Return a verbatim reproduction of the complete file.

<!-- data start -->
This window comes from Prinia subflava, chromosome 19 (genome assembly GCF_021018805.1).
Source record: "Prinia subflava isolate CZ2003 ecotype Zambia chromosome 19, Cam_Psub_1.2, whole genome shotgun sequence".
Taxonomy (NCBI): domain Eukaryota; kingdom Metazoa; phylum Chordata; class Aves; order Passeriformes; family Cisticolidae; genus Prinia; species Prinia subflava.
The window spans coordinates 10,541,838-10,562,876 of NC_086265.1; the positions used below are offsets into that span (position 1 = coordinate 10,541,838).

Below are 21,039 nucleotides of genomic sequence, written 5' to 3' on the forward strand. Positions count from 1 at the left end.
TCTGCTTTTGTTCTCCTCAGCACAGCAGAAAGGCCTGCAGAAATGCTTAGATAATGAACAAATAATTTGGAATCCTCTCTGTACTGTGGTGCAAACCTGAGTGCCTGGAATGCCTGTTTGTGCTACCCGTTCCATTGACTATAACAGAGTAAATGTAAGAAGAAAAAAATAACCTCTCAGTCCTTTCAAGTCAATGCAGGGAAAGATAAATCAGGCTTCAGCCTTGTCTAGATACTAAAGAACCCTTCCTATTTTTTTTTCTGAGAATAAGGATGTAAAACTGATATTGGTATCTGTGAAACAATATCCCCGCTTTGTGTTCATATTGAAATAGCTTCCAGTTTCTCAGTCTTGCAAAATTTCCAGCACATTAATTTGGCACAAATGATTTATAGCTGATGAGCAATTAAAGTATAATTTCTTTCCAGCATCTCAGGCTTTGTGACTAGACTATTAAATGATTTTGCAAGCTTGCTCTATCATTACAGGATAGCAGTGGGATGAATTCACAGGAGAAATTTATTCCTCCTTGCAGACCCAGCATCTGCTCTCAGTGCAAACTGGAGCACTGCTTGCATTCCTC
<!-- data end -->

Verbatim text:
This window comes from Prinia subflava, chromosome 19 (genome assembly GCF_021018805.1).
Source record: "Prinia subflava isolate CZ2003 ecotype Zambia chromosome 19, Cam_Psub_1.2, whole genome shotgun sequence".
Taxonomy (NCBI): domain Eukaryota; kingdom Metazoa; phylum Chordata; class Aves; order Passeriformes; family Cisticolidae; genus Prinia; species Prinia subflava.
The window spans coordinates 10,541,838-10,562,876 of NC_086265.1; the positions used below are offsets into that span (position 1 = coordinate 10,541,838).

Below are 21,039 nucleotides of genomic sequence, written 5' to 3' on the forward strand. Positions count from 1 at the left end.
TCTGCTTTTGTTCTCCTCAGCACAGCAGAAAGGCCTGCAGAAATGCTTAGATAATGAACAAATAATTTGGAATCCTCTCTGTACTGTGGTGCAAACCTGAGTGCCTGGAATGCCTGTTTGTGCTACCCGTTCCATTGACTATAACAGAGTAAATGTAAGAAGAAAAAAATAACCTCTCAGTCCTTTCAAGTCAATGCAGGGAAAGATAAATCAGGCTTCAGCCTTGTCTAGATACTAAAGAACCCTTCCTATTTTTTTTTCTGAGAATAAGGATGTAAAACTGATATTGGTATCTGTGAAACAATATCCCCGCTTTGTGTTCATATTGAAATAGCTTCCAGTTTCTCAGTCTTGCAAAATTTCCAGCACATTAATTTGGCACAAATGATTTATAGCTGATGAGCAATTAAAGTATAATTTCTTTCCAGCATCTCAGGCTTTGTGACTAGACTATTAAATGATTTTGCAAGCTTGCTCTATCATTACAGGATAGCAGTGGGATGAATTCACAGGAGAAATTTATTCCTCCTTGCAGACCCAGCATCTGCTCTCAGTGCAAACTGGAGCACTGCTTGCATTCCTC